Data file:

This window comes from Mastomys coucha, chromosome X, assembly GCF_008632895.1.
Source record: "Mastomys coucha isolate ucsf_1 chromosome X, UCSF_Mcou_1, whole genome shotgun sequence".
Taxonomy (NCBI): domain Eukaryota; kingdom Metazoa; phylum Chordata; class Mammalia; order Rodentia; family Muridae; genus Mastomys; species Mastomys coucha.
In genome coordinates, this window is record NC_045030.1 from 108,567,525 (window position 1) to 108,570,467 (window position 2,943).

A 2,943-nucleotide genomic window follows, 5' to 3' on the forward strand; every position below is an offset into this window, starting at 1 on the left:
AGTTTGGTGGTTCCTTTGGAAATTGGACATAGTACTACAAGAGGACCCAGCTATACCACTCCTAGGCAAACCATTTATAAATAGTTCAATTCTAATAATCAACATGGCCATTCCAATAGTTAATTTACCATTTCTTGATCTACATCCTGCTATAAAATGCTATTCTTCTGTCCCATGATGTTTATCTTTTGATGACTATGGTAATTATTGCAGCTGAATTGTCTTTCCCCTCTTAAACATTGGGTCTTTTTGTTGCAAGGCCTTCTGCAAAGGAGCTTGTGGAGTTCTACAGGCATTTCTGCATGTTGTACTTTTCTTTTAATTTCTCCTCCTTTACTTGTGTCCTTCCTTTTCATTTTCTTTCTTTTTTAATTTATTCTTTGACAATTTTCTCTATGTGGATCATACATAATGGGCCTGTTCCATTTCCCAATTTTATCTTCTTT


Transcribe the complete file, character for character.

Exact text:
This window comes from Mastomys coucha, chromosome X, assembly GCF_008632895.1.
Source record: "Mastomys coucha isolate ucsf_1 chromosome X, UCSF_Mcou_1, whole genome shotgun sequence".
Taxonomy (NCBI): domain Eukaryota; kingdom Metazoa; phylum Chordata; class Mammalia; order Rodentia; family Muridae; genus Mastomys; species Mastomys coucha.
In genome coordinates, this window is record NC_045030.1 from 108,567,525 (window position 1) to 108,570,467 (window position 2,943).

A 2,943-nucleotide genomic window follows, 5' to 3' on the forward strand; every position below is an offset into this window, starting at 1 on the left:
AGTTTGGTGGTTCCTTTGGAAATTGGACATAGTACTACAAGAGGACCCAGCTATACCACTCCTAGGCAAACCATTTATAAATAGTTCAATTCTAATAATCAACATGGCCATTCCAATAGTTAATTTACCATTTCTTGATCTACATCCTGCTATAAAATGCTATTCTTCTGTCCCATGATGTTTATCTTTTGATGACTATGGTAATTATTGCAGCTGAATTGTCTTTCCCCTCTTAAACATTGGGTCTTTTTGTTGCAAGGCCTTCTGCAAAGGAGCTTGTGGAGTTCTACAGGCATTTCTGCATGTTGTACTTTTCTTTTAATTTCTCCTCCTTTACTTGTGTCCTTCCTTTTCATTTTCTTTCTTTTTTAATTTATTCTTTGACAATTTTCTCTATGTGGATCATACATAATGGGCCTGTTCCATTTCCCAATTTTATCTTCTTT